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Voter Guide 2000 | STATE POLITICS

California Propositions


Californians will decide on eight statewide ballot measures Tuesday, addressing some of the state's most consequential political issues.

From campaign finance reform to school vouchers, California voters will wade into some of the nation's hottest political controversies, with potentially far-reaching results.

Proposition 34 is an effort by California lawmakers to place campaign finance restrictions on themselves--on their own terms. Proposition 38 represents an attempt by Tim Draper, a wealthy Silicon Valley venture capitalist, to take on California's political establishment and secure state-funded grants for children to attend private schools.

California voters will also try to resolve some of the state's unique political conundrums. Proposition 39, backed by Gov. Gray Davis and many of California's high-tech moguls, would lower the vote requirement needed to pass local school construction bonds.

And as always, interest groups will seek political advantage over their foes at the ballot box. Proposition 35, the latest skirmish in a long-simmering war among California's public and private engineers, would allow private engineers to compete for lucrative road-building projects.

Below is a description of each measure, its supporters and opponents:



Bond Act for Veterans

Would provide $500 million in bond money for farm and home aid to California veterans. The money would be used to provide loans through Cal-Vet, the state's farm and home purchase program for veterans. Participating veterans would pay the cost of retiring the bonds, $858 million over 25 years. If the veterans did not cover the full bond amount, state taxpayers would pick up the difference.

About 400,000 veterans have been able to purchase property through the program, which has been in existence since 1921. California voters have approved the last 25 ballot measures to continue funding Cal-Vet loans by renewing bonds. This bond would allow the program to assist an estimated 2,500 additional veterans.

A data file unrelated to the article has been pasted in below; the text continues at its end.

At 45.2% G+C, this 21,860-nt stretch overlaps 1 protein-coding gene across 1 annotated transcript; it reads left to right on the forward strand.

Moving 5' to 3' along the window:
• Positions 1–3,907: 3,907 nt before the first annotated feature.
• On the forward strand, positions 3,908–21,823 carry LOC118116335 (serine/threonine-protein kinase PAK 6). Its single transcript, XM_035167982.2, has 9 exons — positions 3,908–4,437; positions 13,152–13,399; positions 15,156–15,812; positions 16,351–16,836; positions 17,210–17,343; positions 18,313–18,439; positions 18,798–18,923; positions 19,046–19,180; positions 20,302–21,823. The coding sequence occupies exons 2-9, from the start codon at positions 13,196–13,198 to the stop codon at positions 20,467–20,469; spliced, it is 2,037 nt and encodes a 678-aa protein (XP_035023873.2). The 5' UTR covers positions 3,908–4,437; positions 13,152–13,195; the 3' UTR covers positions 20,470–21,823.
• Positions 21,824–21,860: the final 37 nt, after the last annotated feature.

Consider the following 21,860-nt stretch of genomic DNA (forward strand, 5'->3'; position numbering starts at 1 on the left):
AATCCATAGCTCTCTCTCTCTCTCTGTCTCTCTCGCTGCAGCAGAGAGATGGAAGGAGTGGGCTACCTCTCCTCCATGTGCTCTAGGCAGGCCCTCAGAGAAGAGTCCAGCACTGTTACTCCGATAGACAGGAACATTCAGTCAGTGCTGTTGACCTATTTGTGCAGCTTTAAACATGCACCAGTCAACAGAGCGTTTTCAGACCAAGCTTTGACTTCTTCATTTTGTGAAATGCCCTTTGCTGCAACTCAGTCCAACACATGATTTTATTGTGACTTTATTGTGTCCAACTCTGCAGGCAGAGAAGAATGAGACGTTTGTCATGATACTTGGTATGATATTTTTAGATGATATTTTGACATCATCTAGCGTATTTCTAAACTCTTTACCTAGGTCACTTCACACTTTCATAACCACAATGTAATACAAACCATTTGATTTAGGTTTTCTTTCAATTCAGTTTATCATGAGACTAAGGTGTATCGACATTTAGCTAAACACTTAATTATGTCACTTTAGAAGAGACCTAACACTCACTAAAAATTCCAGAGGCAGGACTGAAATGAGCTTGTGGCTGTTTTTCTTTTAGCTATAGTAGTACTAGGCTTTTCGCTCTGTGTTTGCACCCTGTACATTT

FOR: Gov. Gray Davis; Assemblyman John Dutra (D-Fremont) and Sen. Maurice Johannessen (R-Redding), the chairs of the Legislature's two committees on veterans affairs.

AGAINST: Melvin L. Emerich and Gary B. Wesley, co-chairs, Voter Information Alliance.



Retirement for Lawmakers

Would allow California lawmakers to participate in the state Public Employees' Retirement System for the years they serve in the Legislature. Proposition 140, the term limits law enacted by voters in 1990, took that perk away from legislators, leaving them with no pension plan covering their years in office.

The annual state costs of extending the program to lawmakers is estimated at less than $1 million.

FOR: Assemblyman Brett Granlund (R-Yucaipa); Assemblyman Lou Papan (D-Millbrae); Peter Szego, American Assn. of Retired Persons; Allan Zaremberg, President, California Chamber of Commerce.

AGAINST: Lewis Uhler, president, National Tax-Limitation Committee; former Los Angeles County Supervisor Pete Schabarum, co-author, Proposition 140; Rick Gann, legal affairs director, Paul Gann's Spirit of 13 Committee.



Campaign Limits

Would limit campaign contributions and loans to California lawmakers and candidates for office, though not as strictly as Proposition 208, the ballot measure passed by voters in 1996 and since tied up in court. Would repeal most of the Proposition 208 provisions. Would also provide for voluntary spending limits, increased penalties and public disclosure requirements for state candidates.

Could cost the state several million dollars annually in processing costs.

FOR: Senate President Pro Tem John Burton (D-San Francisco), Assembly Speaker Bob Hertzberg (D-Sherman Oaks), Sen. Ross Johnson (R-Irvine), Los Angeles County Sheriff Lee Baca.

AGAINST: Common Cause, League of Women Voters, former acting Secretary of State Tony Miller, Assemblyman Brett Granlund (R-Yucaipa), Sen. Bill Morrow (R-Oceanside).



Government Contracting

Would allow state and local government agencies to contract with private architectural and engineering firms for public works projects in all situations. The California constitution now allows private contracting only in limited situations, such as when the work is too specialized for state employees. Specifically targets all projects in the State Transportation and Improvement Program, California's long-term construction blueprint.

Financial estimates vary widely, and would depend on how much the state chose to use the contracting flexibility in building highways and other major public works projects.

FOR: California Society of Professional Engineers, California Chamber of Commerce, California State Assn. of Counties, California League of Cities, Automobile Club of Southern California.

AGAINST: California State Employees Assn., Howard Jarvis Taxpayers Assn., Consumer Federation of California, California State Firefighters Assn., California Federation of Teachers.



Drug Probation and Treatment

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